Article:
Updated Mar 6, 2024 - Politics & Policy

"I have no regrets": Nikki Haley suspends presidential campaign

 Republican presidential candidate Nikki Haley speaks to supporters after receiving the endorsement of New Hampshire Gov. Chris Sununu during a Town hall event at McIntyre Ski Area on December 12, 2023 in Manchester, New Hampshire.

Nikki Haley speaks to supporters during a Town hall event at McIntyre Ski Area on Dec. 12 in Manchester, New Hampshire. Photo: Sophie Park/Getty Images

Former UN ambassador Nikki Haley announced Wednesday that she is suspending her presidential bid.

Why it matters: Haley became the first woman to win a GOP presidential primary earlier this month, but her rise in the polls and 11th-hour endorsements were not enough to break former President Trump's commanding lead.

Driving the news: "I am filled with the gratitude for the outpouring of support we've received from all across our great country," Haley said Wednesday.

  • "But the time has now come to suspend my campaign."

What they're saying: Haley congratulated Trump as the likely GOP nominee, but did not endorse the former president.

  • "It is now up to Donald Trump to earn the votes of those in our party and beyond it who did not support him, and I hope he does that," she said.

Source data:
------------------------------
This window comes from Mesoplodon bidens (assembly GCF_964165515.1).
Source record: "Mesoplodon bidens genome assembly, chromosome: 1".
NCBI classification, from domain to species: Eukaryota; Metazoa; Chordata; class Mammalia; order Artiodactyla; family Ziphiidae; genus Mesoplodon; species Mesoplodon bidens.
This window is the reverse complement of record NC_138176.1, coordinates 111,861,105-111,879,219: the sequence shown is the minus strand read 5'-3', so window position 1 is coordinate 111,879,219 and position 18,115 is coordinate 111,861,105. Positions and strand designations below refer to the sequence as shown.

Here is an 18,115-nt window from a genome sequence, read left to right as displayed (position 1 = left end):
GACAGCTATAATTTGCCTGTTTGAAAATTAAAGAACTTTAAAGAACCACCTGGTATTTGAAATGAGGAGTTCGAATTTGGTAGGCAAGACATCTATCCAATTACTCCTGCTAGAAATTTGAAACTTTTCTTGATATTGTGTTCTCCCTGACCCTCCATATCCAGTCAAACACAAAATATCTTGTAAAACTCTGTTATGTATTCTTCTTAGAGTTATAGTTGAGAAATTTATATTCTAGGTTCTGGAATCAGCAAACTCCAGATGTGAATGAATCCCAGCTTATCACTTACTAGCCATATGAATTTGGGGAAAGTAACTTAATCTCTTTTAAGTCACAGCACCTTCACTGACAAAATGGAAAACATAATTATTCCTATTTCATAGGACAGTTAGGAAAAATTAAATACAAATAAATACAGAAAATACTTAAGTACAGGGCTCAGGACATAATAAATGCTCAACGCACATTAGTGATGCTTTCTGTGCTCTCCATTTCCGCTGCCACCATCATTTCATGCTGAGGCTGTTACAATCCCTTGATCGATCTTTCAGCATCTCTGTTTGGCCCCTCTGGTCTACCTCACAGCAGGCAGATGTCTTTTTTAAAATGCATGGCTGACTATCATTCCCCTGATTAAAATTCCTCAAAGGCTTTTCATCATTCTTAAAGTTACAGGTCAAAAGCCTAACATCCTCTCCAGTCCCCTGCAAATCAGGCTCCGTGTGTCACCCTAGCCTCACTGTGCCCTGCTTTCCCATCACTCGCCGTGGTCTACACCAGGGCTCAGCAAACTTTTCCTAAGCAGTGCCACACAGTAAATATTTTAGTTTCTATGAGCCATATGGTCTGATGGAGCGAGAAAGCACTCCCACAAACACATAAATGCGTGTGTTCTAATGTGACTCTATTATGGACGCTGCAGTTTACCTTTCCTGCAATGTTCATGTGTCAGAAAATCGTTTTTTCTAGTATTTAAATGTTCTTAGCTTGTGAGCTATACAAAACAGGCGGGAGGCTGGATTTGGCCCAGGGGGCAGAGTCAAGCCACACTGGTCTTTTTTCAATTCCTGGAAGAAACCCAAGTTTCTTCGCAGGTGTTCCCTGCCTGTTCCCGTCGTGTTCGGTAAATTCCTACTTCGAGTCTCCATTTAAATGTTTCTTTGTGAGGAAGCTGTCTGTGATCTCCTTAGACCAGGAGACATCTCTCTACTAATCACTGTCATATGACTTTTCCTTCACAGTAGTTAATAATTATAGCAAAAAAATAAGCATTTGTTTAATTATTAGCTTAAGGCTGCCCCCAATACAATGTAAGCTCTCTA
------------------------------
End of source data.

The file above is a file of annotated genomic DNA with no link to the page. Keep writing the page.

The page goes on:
• "At its best, politics is about bringing people into your cause, not turning them away."
  • "This is now his time for choosing."

The Wall Street Journal first reported on Haley's plans to suspend her campaign.

Haley's announcement effectively ends the GOP presidential primary and confirms a historic rematch between President Biden and Trump, who is also facing four criminal indictments.

  • Haley, the former governor of South Carolina, also saw a crushing double-digit loss to Trump in her home state. Even after that defeat, she vowed to stay in the race until Super Tuesday.

The big picture: Haley and Florida Gov. Ron DeSantis, who suspended his campaign before the New Hampshire primary, battled to be the top choice for voters looking for an alternative to Trump.

Data: Axios reporting and campaign announcements; Chart: Thomas Oide and Tiffany Herring/Axios
Data: Axios reporting and campaign announcements; Chart: Thomas Oide and Tiffany Herring/Axios

Catch up quick: Haley finished third in the pivotal Iowa caucuses, behind Trump and DeSantis, and she finished second in New Hampshire.

Flashback: Haley, the only woman in the Republican field, announced in February 2023 that she was launching her presidential campaign.

  • On the trail, Haley flexed her foreign policy chops — contrasting herself with Trump's isolationist views — and she tried to find a middle ground on abortion.

Between the lines: Haley had pinned her presidential ambitions on New Hampshire, the first-in-the-nation primary state, and sought a strong finish there to propel her through the primary.

The bottom line: "I said I wanted Americans to have their voices heard, I have done that. I have no regrets," Haley said.

  • "And although I will no longer be a candidate, I will not stop using my voice for the things I believe in."

Editor's note: This story has been updated with Haley's remarks and a graphic showing the presidential candidates.

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